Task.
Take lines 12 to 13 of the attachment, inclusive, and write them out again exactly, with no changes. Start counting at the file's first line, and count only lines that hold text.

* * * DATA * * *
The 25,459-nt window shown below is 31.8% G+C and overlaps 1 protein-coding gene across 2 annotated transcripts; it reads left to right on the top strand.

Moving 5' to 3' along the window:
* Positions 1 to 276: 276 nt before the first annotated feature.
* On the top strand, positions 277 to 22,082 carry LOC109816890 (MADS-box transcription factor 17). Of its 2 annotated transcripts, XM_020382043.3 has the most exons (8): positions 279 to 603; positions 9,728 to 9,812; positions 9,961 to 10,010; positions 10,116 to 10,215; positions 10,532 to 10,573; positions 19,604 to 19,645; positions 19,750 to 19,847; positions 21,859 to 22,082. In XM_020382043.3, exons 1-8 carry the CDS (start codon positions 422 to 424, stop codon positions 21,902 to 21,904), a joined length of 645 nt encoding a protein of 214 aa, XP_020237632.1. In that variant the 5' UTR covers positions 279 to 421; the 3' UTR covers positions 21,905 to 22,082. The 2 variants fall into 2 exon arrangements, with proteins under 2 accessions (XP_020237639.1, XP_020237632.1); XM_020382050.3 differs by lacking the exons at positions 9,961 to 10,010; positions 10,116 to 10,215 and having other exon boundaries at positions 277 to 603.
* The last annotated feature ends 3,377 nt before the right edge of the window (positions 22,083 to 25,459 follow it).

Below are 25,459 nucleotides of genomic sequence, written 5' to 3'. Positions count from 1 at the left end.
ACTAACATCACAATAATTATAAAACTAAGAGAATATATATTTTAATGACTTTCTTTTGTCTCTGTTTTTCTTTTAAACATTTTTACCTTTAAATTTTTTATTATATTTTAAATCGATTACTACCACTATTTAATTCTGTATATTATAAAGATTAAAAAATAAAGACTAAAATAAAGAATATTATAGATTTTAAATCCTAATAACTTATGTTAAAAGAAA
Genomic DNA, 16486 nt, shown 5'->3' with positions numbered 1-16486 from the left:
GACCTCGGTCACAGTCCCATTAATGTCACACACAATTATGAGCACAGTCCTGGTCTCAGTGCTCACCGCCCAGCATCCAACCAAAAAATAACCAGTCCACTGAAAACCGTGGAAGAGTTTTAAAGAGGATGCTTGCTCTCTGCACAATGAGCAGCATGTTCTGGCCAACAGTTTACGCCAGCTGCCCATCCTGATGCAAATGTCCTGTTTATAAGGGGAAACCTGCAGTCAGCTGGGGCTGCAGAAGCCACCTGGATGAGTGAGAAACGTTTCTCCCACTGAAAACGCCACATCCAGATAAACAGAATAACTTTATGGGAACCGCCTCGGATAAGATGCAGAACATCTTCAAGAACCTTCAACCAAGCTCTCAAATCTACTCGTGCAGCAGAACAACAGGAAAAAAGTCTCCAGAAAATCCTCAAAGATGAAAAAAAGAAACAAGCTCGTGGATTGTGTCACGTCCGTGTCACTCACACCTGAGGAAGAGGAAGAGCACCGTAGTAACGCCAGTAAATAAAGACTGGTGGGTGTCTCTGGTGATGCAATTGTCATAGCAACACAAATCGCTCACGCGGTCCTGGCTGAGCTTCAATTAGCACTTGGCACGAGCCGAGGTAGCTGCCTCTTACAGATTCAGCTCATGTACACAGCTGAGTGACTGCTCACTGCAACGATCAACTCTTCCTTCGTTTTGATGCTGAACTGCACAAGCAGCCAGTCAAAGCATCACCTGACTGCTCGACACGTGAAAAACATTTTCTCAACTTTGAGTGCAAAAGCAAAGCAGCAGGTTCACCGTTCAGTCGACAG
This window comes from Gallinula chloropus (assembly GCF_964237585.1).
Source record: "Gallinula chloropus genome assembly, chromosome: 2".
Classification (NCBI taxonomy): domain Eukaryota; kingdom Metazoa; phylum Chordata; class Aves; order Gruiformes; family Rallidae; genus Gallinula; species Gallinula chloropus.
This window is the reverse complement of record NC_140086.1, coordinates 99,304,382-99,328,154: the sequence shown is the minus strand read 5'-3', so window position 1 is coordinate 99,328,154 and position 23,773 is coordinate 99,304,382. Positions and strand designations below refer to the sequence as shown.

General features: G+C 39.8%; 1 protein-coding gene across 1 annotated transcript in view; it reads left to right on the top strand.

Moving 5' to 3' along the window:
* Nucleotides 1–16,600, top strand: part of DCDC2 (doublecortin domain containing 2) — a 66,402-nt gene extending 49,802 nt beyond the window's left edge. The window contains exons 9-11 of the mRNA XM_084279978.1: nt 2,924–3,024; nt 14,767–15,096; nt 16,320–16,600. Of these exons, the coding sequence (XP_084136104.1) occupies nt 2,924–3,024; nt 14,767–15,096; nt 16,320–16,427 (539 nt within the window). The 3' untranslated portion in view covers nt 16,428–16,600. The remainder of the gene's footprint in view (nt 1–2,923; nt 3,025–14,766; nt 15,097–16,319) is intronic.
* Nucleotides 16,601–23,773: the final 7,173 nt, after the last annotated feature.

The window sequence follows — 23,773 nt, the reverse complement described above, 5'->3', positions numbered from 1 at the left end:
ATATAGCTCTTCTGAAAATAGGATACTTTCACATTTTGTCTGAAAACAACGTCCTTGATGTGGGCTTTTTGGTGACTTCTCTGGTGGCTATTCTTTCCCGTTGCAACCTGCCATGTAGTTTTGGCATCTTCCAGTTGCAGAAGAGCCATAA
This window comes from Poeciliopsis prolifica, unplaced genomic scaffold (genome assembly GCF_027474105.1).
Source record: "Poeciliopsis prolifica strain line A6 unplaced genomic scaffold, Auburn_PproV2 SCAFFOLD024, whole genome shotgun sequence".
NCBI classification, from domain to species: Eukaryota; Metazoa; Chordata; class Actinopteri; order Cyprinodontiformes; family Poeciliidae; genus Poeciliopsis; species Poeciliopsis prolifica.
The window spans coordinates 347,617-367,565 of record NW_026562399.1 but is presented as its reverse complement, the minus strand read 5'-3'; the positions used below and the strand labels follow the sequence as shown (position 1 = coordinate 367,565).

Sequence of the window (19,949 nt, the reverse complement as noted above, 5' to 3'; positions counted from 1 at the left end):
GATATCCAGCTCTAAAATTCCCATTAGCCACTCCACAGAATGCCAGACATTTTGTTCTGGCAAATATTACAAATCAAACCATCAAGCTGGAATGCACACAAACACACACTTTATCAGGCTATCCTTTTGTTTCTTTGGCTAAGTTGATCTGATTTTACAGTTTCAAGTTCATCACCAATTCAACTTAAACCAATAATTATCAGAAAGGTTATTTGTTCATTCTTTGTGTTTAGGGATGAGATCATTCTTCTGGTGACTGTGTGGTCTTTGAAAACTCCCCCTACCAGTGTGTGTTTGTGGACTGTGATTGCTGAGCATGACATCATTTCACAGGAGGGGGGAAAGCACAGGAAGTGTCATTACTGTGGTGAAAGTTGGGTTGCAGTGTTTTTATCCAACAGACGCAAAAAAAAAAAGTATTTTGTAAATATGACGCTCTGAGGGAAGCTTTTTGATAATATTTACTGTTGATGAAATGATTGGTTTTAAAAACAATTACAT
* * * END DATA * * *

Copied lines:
Classification (NCBI taxonomy): domain Eukaryota; kingdom Metazoa; phylum Chordata; class Aves; order Gruiformes; family Rallidae; genus Gallinula; species Gallinula chloropus.
This window is the reverse complement of record NC_140086.1, coordinates 99,304,382-99,328,154: the sequence shown is the minus strand read 5'-3', so window position 1 is coordinate 99,328,154 and position 23,773 is coordinate 99,304,382. Positions and strand designations below refer to the sequence as shown.